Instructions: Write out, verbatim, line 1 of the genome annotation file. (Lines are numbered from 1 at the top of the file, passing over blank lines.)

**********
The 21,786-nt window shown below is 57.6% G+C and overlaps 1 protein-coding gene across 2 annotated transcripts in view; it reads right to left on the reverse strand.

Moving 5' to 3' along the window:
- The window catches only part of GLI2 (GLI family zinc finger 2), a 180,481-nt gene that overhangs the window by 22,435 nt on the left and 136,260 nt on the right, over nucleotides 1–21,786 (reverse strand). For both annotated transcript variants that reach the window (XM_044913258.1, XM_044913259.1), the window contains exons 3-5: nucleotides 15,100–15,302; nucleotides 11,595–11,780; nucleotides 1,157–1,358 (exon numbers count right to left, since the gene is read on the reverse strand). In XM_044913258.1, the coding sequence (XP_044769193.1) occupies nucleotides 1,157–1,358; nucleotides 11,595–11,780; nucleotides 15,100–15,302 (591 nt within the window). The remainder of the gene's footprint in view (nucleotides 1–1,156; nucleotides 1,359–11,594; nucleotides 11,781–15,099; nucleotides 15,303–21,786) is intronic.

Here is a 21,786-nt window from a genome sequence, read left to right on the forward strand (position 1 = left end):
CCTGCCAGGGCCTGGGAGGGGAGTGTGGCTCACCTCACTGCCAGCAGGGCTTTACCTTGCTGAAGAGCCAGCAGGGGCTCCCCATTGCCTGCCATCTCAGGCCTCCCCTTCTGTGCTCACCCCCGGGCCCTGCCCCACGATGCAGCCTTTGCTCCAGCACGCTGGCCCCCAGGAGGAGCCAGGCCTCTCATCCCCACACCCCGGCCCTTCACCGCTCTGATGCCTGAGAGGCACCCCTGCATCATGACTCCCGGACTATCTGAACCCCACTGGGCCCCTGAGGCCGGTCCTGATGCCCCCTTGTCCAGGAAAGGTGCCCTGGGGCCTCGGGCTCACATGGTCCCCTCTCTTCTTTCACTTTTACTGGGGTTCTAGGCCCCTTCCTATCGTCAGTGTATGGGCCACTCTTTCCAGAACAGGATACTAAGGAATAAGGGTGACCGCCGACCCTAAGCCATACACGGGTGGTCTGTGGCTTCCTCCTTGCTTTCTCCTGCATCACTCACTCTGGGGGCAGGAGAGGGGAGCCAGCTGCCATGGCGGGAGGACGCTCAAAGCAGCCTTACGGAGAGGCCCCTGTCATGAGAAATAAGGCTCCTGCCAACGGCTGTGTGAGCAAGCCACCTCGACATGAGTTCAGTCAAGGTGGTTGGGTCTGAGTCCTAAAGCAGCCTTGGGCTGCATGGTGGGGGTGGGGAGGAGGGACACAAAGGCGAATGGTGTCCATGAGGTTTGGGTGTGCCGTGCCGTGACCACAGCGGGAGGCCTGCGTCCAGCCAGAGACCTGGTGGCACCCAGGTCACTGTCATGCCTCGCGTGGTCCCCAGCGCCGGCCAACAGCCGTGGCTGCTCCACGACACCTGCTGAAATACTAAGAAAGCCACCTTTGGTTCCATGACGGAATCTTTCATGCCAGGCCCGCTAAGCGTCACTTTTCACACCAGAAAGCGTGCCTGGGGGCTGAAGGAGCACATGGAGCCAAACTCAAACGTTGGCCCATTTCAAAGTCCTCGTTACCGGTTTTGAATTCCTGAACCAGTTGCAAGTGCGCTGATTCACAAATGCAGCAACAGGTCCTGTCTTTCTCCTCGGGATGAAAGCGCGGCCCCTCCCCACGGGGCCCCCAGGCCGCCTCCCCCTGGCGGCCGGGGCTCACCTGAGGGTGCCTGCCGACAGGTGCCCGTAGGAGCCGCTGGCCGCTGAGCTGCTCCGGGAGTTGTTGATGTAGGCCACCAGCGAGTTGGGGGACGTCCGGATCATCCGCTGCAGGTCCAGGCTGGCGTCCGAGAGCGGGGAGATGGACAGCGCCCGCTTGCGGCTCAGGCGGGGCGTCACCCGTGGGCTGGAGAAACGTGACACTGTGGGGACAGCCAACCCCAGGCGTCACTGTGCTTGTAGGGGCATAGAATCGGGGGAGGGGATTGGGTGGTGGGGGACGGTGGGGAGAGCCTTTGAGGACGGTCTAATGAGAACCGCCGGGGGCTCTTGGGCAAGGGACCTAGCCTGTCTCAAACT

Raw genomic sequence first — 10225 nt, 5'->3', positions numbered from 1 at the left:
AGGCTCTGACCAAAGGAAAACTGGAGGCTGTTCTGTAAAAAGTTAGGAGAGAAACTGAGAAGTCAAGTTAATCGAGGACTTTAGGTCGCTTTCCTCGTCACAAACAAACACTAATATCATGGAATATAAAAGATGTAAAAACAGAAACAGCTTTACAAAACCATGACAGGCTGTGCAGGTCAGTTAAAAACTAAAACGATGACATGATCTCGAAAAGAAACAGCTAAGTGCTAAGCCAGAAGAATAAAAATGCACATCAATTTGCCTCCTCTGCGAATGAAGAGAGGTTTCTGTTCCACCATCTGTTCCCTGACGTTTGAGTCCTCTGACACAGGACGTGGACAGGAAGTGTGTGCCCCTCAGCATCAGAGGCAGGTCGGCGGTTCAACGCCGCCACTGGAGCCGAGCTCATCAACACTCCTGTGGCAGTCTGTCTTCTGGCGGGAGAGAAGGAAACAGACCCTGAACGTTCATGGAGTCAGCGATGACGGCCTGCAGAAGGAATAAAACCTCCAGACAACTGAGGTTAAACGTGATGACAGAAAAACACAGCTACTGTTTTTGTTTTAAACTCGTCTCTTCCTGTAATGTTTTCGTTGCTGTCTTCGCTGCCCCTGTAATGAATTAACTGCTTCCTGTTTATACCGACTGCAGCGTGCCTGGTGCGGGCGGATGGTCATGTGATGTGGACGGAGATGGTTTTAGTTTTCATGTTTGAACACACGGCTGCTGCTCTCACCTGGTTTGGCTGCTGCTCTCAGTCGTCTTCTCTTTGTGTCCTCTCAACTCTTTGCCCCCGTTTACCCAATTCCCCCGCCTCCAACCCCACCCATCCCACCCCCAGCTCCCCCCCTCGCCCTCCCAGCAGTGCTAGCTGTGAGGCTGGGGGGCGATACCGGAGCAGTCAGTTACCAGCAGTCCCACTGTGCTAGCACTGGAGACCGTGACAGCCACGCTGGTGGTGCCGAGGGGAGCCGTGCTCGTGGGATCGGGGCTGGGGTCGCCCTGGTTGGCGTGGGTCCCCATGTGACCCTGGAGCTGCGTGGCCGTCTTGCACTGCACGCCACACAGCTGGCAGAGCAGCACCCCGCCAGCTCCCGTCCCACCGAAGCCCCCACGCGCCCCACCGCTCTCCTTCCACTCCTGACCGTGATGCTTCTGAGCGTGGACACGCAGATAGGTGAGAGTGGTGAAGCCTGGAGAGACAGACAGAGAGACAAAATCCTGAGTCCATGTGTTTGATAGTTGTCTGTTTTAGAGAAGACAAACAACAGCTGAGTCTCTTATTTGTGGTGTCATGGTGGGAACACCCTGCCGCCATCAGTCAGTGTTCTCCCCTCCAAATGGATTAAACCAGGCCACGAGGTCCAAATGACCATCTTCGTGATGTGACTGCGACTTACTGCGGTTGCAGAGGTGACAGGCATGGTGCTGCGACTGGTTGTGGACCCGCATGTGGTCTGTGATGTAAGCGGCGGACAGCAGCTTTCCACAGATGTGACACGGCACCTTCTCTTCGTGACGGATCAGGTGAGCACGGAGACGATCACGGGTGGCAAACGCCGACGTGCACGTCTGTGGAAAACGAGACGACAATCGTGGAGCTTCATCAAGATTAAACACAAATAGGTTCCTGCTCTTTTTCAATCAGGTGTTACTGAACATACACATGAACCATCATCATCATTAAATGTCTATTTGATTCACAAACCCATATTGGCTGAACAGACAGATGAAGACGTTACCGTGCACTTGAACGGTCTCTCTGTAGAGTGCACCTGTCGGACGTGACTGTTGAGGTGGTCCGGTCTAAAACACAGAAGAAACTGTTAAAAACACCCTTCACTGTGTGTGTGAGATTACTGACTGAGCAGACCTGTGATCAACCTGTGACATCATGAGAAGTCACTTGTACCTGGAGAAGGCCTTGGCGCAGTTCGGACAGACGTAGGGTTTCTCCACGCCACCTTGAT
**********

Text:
The 21,786-nt window shown below is 57.6% G+C and overlaps 1 protein-coding gene across 2 annotated transcripts in view; it reads right to left on the reverse strand.